Pioneers of land scandal haunting Kenya 117 years on
By Amos Kareithi
| September 2nd 2021
As happens in every electioneering period, tongues are already wagging over “revelations” about the size of land some influential personalities control. In a predictable pattern, there will be fall-outs between erstwhile buddies who will later make up and continue their back-patting.
Since the establishment of Kenya, the rich and the powerful have always inherited the earth, the mineral rights beneath it as well as the airspace above. Once in while, scandals swirl within government when certain individuals flout protocol and allocate obscene swathes to their friends. Resignations and sackings are inevitable but life goes on.
The pioneers of 'officially" sanctioned land grab were two South African speculators. They brewed a mega scandal in South Africa, augmented it in London, and executed it in Nairobi. It left senior government officials with egg on the face but the lucky beneficiaries were happy with their gift. That was in 1904 and 117 years later, echoes of some of these allocations still linger and haunt the country.
Sometimes in 1904, the two land speculators took up an offer by the colonial government which had just kicked out the Maasai from Laikipia and was looking for settlers to populate the highlands. The ultimate aim was to create a white man’s country.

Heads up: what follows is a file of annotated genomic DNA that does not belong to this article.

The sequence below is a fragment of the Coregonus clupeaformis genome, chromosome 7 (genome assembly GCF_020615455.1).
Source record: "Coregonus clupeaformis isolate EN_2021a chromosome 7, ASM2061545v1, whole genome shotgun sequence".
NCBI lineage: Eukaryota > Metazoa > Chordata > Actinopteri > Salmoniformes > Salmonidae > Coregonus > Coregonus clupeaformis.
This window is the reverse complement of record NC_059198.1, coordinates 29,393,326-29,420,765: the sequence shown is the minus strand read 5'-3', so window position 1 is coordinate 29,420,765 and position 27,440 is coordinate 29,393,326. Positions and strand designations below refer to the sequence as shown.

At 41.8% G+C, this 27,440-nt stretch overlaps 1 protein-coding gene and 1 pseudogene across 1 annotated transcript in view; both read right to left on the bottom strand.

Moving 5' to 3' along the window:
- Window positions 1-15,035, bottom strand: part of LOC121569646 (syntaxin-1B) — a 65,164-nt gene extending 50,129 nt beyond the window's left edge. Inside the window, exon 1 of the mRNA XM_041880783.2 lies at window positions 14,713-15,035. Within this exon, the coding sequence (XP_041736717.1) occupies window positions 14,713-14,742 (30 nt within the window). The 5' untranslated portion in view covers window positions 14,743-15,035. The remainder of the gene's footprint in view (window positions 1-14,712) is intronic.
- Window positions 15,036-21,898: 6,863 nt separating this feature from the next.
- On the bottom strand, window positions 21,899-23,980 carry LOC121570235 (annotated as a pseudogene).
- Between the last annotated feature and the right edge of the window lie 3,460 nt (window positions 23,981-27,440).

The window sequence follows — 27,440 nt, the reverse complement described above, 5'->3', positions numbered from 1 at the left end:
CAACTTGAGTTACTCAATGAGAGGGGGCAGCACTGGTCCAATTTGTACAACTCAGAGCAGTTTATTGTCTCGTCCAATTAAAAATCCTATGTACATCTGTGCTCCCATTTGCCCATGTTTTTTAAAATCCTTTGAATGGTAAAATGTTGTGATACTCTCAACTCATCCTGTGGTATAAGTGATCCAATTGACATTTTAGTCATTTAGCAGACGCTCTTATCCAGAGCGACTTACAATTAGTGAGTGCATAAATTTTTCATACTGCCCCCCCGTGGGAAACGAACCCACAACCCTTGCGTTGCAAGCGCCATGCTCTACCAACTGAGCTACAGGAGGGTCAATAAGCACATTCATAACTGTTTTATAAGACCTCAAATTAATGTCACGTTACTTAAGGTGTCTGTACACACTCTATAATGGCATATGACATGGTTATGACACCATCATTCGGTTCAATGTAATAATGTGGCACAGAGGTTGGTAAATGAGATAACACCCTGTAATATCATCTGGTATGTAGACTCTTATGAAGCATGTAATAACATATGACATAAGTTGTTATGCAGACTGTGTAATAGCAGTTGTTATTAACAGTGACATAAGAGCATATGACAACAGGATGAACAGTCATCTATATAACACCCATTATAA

The Commissioner of the East African Protectorate, Charles Eliot, offered the two speculators a South African journalist, Robert Chamberlain and his friend A.S Flemmer 64,000 acres on leasehold and a further 20,000 acres of freehold in Rift Valley.
However, he was overruled by the Foreign Office in London which favoured some barons who had formed East African Syndicate and had even approached the government to be allowed to grow poppy for export in parts of Nyanza. Although Eliot resigned in indignation, the East African Syndicate got what it wanted, huge chunks of land.
This allocation was subject to a heated debate in the House of Commons on March 22, 1910, where Cathcart Wason complained that 3,000 Kenyans had been evicted together with 15,000 heads of cattle and 250,000 sheep.
According to Wason, the land had now been taken over by eight Europeans who were now employing 80 natives to take care of their 135 heads of cattle and 15,200 sheep.
These settlers had to fight hard against some laws which they found unrealistic for they restricted them from owning more than 1,000 acres of land without the consent of the Foreign Office.
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